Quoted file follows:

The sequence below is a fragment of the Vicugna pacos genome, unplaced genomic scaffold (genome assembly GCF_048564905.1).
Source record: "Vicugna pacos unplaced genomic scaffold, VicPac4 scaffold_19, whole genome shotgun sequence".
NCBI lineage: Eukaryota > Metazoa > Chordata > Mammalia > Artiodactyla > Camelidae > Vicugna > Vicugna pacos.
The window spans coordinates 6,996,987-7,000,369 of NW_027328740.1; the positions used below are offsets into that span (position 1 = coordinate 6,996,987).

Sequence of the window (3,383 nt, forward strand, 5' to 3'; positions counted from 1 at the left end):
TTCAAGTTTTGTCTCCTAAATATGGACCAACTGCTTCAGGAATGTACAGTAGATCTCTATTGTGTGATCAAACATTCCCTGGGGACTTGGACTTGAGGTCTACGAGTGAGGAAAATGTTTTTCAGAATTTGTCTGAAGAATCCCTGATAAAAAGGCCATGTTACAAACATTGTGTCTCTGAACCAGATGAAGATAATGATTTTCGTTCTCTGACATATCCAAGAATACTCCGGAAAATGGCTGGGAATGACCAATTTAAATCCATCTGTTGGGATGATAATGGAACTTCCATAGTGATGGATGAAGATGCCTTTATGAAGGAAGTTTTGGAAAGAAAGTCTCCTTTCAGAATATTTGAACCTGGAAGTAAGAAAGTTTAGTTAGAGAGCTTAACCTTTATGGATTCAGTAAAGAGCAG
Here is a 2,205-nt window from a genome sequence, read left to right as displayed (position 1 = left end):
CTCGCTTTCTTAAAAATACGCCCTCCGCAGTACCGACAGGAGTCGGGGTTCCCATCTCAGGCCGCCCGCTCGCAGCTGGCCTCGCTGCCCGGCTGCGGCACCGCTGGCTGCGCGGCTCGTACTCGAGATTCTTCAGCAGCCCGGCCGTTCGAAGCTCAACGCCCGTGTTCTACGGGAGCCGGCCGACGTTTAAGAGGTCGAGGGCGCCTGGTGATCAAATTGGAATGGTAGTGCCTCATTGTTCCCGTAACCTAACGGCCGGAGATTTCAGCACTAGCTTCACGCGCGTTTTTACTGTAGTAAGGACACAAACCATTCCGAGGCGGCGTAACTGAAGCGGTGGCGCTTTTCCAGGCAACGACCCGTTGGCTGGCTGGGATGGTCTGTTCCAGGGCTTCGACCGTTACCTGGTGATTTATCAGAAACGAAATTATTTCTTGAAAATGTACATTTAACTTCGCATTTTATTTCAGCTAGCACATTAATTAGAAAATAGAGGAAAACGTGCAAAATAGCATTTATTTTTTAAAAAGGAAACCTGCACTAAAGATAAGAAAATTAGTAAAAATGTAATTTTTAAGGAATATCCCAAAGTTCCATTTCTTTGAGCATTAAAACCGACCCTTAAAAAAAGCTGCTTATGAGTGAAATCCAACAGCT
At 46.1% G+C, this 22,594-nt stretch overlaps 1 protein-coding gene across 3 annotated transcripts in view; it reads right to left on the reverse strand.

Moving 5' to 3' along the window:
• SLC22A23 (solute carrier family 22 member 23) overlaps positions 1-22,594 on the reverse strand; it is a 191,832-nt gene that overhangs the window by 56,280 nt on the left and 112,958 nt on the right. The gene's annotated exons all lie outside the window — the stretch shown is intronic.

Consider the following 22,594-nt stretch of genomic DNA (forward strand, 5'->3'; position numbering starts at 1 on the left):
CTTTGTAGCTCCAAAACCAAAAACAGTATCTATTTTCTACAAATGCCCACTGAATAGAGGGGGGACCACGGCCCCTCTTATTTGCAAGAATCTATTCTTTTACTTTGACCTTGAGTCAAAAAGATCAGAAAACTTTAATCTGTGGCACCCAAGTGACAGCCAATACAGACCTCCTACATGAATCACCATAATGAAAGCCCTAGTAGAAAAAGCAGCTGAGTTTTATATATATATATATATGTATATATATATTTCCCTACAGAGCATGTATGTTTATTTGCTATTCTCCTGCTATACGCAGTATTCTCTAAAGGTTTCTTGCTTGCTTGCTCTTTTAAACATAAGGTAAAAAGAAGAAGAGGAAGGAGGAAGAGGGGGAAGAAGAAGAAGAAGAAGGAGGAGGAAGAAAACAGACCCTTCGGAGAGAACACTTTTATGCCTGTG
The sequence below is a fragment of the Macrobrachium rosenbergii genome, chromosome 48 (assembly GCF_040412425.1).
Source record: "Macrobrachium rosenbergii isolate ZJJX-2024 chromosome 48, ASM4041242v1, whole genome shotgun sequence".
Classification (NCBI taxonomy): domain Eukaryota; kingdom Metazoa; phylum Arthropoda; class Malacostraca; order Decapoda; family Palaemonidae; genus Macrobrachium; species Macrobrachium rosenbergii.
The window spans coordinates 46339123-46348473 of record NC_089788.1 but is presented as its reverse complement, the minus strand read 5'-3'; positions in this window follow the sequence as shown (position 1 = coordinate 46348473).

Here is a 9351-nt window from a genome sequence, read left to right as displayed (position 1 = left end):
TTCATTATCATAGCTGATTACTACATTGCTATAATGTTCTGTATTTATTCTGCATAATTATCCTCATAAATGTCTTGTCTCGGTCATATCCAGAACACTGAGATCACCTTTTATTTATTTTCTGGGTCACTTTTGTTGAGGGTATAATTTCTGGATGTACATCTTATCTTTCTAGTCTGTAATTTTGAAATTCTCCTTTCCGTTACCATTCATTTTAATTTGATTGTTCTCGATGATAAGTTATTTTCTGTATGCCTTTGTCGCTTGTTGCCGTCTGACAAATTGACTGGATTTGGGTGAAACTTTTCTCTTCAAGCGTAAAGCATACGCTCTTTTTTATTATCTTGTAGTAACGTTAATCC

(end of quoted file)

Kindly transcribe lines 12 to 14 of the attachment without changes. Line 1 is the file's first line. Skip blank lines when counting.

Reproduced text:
Consider the following 22,594-nt stretch of genomic DNA (forward strand, 5'->3'; position numbering starts at 1 on the left):
CTTTGTAGCTCCAAAACCAAAAACAGTATCTATTTTCTACAAATGCCCACTGAATAGAGGGGGGACCACGGCCCCTCTTATTTGCAAGAATCTATTCTTTTACTTTGACCTTGAGTCAAAAAGATCAGAAAACTTTAATCTGTGGCACCCAAGTGACAGCCAATACAGACCTCCTACATGAATCACCATAATGAAAGCCCTAGTAGAAAAAGCAGCTGAGTTTTATATATATATATATATGTATATATATATTTCCCTACAGAGCATGTATGTTTATTTGCTATTCTCCTGCTATACGCAGTATTCTCTAAAGGTTTCTTGCTTGCTTGCTCTTTTAAACATAAGGTAAAAAGAAGAAGAGGAAGGAGGAAGAGGGGGAAGAAGAAGAAGAAGAAGGAGGAGGAAGAAAACAGACCCTTCGGAGAGAACACTTTTATGCCTGTG
The sequence below is a fragment of the Macrobrachium rosenbergii genome, chromosome 48 (assembly GCF_040412425.1).